Before the development of British nuclear weapons, the RAF was supplied with nuclear weapons from America. Following the development of Britain’s nuclear weapons, the RAF’s V bomber squadrons had exclusive responsibility for implementing the UK’s nuclear deterrent until the Royal Navy’s Polaris submarines were built. Following Polaris’s launch in 1968, the RAF’s strategic nuclear mission was limited to a tactical one, using WE.177 gravity bombs. V bombers retained this tactical function throughout the 1980s and Tornado GR1s until 1998.
The RAF’s principal mission during the Cold War was to defend Western Europe from possible Soviet Union invasion, with numerous squadrons located in West Germany.
Primary Airfields of the RAF
Here’s a list of the six principal air force stations of the RAF in the United Kingdom –
- RAF Scampton – As the location of the No. 1 Air Control Centre, RAF Scampton in Lincolnshire is critical to the safeguarding of UK airspace. Additionally, it houses the Royal Air Force’s Mobile Meteorological Unit and the world-renowned Royal Air Force Aerobatic Team (The Red Arrows). RAF Scampton employs 600 people, including military members, engineers, and civilian workers.
- RAF Wittering – RAF Wittering, situated in the counties of Cambridgeshire and Northamptonshire, is the primary operating facility and head office for the RAF A4 Force and a major training facility for aviation. The A4 Force provides critical technological and logistical support to the Royal Air Force’s worldwide undertakings. Exercises, ranging from bomb disposal to food, aircraft maintenance to ground support The A4 Force provides critical technological and logistical support to the Royal Air Force’s worldwide undertakings and exercises, ranging from bomb disposal to food, aircraft maintenance to ground support.
- RAF Waddington – RAF Waddington in Lincolnshire is among the RAF’s busiest stations, serving as the center for the United Kingdom’s intelligence, surveillance, target acquisition, and reconnaissance (ISTAR) operations and the primary operational base for surveillance airplanes and equipment. Air ISTAR serves as the RAF’s sensory organs in the sky, providing important information to British and NATO commanders concerning activities on land, in the skies, and water. The Air Warfare Centre at RAF Waddington provides complete and timely mission assistance to officers at the front lines.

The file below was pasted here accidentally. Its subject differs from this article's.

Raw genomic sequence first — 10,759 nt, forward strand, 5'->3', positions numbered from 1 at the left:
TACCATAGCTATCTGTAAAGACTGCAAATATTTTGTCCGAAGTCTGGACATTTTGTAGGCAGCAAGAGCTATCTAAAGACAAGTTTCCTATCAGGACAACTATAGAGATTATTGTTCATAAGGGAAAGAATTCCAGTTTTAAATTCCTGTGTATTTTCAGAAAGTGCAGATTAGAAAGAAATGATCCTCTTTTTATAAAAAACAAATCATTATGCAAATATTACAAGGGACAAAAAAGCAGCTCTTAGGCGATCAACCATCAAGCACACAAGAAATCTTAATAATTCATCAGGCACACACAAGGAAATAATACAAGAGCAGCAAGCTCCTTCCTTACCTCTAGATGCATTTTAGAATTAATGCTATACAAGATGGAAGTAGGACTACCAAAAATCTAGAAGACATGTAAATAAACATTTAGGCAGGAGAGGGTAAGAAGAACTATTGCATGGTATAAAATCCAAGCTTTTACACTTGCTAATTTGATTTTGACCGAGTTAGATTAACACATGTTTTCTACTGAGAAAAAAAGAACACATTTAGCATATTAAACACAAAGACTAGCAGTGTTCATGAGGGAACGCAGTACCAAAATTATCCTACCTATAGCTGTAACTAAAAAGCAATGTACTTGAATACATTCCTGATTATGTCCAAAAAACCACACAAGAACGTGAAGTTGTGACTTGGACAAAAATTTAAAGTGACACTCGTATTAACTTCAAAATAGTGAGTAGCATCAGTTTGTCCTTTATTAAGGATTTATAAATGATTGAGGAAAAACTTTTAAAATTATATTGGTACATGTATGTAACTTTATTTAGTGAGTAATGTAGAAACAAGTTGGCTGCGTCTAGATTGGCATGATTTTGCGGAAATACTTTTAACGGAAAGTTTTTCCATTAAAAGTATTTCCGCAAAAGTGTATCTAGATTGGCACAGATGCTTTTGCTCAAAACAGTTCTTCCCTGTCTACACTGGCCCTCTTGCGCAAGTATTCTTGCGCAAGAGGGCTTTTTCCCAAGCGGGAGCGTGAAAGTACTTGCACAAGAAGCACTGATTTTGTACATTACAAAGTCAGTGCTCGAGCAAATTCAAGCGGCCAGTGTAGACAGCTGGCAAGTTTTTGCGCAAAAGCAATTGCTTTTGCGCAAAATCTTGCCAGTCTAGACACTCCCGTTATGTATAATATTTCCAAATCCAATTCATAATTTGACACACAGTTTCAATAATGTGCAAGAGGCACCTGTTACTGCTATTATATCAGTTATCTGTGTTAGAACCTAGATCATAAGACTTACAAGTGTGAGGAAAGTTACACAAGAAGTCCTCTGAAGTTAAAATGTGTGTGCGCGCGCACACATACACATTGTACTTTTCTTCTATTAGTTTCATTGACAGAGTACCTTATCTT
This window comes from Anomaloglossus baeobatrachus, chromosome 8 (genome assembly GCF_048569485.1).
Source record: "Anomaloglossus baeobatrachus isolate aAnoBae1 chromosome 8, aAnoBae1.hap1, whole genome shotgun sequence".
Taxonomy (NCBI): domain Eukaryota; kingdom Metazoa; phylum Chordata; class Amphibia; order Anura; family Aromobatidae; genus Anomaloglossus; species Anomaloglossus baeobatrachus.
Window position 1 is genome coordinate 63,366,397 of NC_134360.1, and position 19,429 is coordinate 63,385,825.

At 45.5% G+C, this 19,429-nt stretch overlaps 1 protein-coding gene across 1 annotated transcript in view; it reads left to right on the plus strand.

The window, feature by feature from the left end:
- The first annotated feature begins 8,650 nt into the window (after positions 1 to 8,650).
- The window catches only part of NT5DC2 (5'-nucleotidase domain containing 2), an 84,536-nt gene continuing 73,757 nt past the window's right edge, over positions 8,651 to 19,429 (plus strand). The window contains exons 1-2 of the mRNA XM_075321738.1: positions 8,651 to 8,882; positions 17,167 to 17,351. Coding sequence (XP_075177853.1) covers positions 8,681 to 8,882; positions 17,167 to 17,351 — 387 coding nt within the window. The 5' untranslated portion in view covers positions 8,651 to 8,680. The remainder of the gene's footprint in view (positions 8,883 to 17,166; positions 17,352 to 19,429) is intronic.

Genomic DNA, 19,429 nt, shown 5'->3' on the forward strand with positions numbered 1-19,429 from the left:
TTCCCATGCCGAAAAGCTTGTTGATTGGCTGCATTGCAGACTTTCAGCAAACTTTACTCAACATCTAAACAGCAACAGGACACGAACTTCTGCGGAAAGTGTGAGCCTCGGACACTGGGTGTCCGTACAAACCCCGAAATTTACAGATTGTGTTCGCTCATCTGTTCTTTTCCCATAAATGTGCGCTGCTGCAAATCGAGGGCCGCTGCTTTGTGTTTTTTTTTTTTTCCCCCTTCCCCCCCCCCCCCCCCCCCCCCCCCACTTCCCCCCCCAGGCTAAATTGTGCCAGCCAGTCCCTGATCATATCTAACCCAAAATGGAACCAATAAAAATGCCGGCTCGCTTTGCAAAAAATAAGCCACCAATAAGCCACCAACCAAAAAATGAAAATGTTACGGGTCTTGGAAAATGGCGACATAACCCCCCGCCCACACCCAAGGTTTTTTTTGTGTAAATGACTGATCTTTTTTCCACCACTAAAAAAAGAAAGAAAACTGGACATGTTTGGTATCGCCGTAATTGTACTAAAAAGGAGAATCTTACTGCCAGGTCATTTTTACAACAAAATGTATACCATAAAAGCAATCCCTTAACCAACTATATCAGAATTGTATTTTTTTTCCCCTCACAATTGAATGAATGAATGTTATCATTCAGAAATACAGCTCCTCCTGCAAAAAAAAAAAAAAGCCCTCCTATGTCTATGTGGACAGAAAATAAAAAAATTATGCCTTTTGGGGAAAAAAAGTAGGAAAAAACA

- RAF Shawbury – RAF Shawbury in Shropshire educates around 1,000 students annually across the United Kingdom’s Armed Services and overseas allies to be strong, adaptive defense professionals who are professionally unmatched. The Royal Navy, the British Army, and the Royal Air Force use the No. 1 Flying Training School (1 FTS) to train aircrew. Originally known as the Defense Helicopter Flying School, the school was renamed 1 FTS in a ceremonial ceremony on February 28, 2020, by Chief of the Air Staff Air Chief Marshal Sir Mike Wigston KCB CBE ADC. The Central Flying School (Helicopter) trains the nation’s future helicopter instructors.
- RAF Northolt – RAF Northolt is an armed service and civil airfield in west London that houses units from the army, navy, airforce, and the Defense ministry. RAF Northolt has a significant royal role since the Station is home to both 32 (The Royal) Squadron and 63 Squadron RAF Regiment (Queen’s Colour Squadron). RAF Northolt employs around 2,000 military members, civilian staff, and subcontractors.
- RAF Honington – RAF Honington is located in Suffolk and is home to RAF Force Protection, responsible for the RAF’s protection both at home and overseas. The Station provides basic and advanced training for the RAF Regiment, as well as specialty training for the overall RAF Force Protection capabilities. RAF Honington is the base for three frontline RAF Regiment field squadrons and various operational and specialized units, including a specialized RAF Police Wing and an RAF Regiment unit tasked with fighting chemical, biological, and radioactive threats. At RAF Honington, around 1,500 service people, civil officials, and contractors are employed.
Number of Personnel
The Royal Air Force has around 31,000 officers and approximately 130,000 personnel who serve in other capacities. Almost 25% of the personnel in the RAF is of the officer cadre.